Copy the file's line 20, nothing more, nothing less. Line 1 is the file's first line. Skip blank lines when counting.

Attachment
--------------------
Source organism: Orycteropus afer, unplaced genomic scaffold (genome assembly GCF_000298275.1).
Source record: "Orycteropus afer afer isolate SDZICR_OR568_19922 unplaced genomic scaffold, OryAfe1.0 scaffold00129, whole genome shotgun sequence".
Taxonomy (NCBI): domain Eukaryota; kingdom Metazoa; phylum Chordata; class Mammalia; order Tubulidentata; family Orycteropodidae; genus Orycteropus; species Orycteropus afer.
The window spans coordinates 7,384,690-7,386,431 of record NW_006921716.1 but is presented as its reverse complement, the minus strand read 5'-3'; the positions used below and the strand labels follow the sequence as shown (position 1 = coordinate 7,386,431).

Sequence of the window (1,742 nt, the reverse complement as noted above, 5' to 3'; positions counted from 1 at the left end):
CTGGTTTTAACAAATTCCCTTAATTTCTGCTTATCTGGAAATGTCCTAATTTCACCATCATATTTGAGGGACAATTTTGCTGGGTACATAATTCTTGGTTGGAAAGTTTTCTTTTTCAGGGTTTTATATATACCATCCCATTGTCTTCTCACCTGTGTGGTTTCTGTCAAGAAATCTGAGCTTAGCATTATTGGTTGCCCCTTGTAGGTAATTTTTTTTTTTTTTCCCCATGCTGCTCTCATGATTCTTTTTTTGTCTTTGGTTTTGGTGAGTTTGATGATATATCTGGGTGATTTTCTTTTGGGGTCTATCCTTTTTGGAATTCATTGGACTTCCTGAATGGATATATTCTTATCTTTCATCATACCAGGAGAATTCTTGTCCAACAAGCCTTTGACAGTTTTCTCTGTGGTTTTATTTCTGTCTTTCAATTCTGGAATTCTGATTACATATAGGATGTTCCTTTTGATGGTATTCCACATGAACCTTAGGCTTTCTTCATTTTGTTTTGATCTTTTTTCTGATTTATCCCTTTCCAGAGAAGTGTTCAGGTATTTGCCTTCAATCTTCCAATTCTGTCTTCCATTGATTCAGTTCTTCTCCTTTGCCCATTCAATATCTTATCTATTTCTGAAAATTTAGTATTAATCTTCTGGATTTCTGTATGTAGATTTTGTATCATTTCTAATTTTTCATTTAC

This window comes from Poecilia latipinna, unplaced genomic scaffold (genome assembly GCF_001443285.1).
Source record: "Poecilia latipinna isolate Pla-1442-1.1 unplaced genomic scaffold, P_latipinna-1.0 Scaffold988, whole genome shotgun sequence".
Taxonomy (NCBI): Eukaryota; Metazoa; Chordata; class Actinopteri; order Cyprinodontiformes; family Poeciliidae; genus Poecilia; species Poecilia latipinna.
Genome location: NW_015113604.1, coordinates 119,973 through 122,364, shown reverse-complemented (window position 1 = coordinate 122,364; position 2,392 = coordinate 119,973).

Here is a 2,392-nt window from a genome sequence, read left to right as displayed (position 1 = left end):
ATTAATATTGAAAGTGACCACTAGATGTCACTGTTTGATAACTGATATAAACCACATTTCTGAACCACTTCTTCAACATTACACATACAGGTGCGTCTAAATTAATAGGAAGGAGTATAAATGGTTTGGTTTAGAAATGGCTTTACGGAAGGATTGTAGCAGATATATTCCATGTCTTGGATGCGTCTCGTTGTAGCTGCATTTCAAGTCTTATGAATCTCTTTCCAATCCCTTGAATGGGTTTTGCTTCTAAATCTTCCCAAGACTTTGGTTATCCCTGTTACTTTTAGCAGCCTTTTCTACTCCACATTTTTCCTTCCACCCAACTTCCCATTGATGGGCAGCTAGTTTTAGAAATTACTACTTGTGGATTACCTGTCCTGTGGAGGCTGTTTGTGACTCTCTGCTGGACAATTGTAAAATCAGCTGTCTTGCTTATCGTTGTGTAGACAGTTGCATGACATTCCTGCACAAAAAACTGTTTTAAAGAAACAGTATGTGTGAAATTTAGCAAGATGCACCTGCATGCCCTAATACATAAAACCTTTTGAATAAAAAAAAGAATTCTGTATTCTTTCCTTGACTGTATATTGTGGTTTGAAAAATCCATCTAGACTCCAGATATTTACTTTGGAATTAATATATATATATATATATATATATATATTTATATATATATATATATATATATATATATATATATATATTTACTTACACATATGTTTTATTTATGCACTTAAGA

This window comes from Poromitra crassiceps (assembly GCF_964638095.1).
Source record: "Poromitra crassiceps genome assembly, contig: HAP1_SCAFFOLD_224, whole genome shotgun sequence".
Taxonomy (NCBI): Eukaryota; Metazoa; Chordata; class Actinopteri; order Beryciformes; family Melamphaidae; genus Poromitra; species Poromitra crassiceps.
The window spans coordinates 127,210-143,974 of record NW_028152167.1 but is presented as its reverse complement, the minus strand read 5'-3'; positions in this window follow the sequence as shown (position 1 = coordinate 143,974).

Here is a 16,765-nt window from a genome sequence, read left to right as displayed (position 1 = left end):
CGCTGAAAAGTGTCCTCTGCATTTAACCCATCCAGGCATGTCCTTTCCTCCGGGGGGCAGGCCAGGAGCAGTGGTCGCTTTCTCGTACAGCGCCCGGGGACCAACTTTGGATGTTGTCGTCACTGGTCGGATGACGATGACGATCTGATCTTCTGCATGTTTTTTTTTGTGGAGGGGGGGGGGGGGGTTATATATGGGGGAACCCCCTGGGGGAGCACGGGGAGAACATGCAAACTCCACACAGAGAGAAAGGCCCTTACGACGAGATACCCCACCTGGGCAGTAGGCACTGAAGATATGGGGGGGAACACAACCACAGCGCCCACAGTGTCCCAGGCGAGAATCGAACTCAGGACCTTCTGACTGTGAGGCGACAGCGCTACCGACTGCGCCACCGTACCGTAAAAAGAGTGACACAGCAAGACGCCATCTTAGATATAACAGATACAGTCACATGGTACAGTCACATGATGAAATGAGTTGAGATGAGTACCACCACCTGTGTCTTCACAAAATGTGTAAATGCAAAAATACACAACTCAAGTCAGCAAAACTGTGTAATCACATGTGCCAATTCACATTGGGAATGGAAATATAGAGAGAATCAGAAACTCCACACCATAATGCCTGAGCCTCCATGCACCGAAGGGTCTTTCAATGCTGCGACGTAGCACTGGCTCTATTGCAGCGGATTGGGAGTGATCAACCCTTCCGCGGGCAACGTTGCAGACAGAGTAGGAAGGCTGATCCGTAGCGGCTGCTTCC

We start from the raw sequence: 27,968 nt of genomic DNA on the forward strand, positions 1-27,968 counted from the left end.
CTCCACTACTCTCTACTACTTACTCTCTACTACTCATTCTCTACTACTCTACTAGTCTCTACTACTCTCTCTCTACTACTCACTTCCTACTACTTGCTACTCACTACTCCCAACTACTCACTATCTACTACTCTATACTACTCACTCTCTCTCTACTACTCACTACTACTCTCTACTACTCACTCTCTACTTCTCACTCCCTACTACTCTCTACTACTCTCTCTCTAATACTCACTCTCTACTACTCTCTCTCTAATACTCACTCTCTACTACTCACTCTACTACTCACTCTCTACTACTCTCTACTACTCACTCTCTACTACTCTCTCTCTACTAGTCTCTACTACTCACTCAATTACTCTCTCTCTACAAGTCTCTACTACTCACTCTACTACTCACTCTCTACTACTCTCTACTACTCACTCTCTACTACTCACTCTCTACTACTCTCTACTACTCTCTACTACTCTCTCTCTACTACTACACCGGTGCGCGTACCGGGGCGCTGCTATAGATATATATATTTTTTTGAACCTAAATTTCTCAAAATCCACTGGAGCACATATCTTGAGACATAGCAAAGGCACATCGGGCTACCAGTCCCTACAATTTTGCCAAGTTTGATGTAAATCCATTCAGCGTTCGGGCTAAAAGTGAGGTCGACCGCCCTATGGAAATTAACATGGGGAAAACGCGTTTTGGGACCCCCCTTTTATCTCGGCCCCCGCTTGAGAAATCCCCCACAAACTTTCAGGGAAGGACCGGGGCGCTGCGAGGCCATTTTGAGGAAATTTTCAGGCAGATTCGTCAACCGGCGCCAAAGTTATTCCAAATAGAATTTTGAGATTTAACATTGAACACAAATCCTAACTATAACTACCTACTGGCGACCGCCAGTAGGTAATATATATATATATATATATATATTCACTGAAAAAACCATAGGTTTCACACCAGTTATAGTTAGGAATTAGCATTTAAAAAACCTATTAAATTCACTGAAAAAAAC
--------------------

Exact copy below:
CTCCACTACTCTCTACTACTTACTCTCTACTACTCATTCTCTACTACTCTACTAGTCTCTACTACTCTCTCTCTACTACTCACTTCCTACTACTTGCTACTCACTACTCCCAACTACTCACTATCTACTACTCTATACTACTCACTCTCTCTCTACTACTCACTACTACTCTCTACTACTCACTCTCTACTTCTCACTCCCTACTACTCTCTACTACTCTCTCTCTAATACTCACTCTCTACTACTCTCTCTCTAATACTCACTCTCTACTACTCACTCTACTACTCACTCTCTACTACTCTCTACTACTCACTCTCTACTACTCTCTCTCTACTAGTCTCTACTACTCACTCAATTACTCTCTCTCTACAAGTCTCTACTACTCACTCTACTACTCACTCTCTACTACTCTCTACTACTCACTCTCTACTACTCACTCTCTACTACTCTCTACTACTCTCTACTACTCTCTCTCTACTACTACACCGGTGCGCGTACCGGGGCGCTGCTATAGATATATATATTTTTTTGAACCTAAATTTCTCAAAATCCACTGGAGCACATATCTTGAGACATAGCAAAGGCACATCGGGCTACCAGTCCCTACAATTTTGCCAAGTTTGATGTAAATCCATTCAGCGTTCGGGCTAAAAGTGAGGTCGACCGCCCTATGGAAATTAACATGGGGAAAACGCGTTTTGGGACCCCCCTTTTATCTCGGCCCCCGCTTGAGAAATCCCCCACAAACTTTCAGGGAAGGACCGGGGCGCTGCGAGGCCATTTTGAGGAAATTTTCAGGCAGATTCGTCAACCGGCGCCAAAGTTATTCCAAATAGAATTTTGAGATTTAACATTGAACACAAATCCTAACTATAACTACCTACTGGCGACCGCCAGTAGGTAATATATATATATATATATATATATTCACTGAAAAAACCATAGGTTTCACACCAGTTATAGTTAGGAATTAGCATTTAAAAAACCTATTAAATTCACTGAAAAAAAC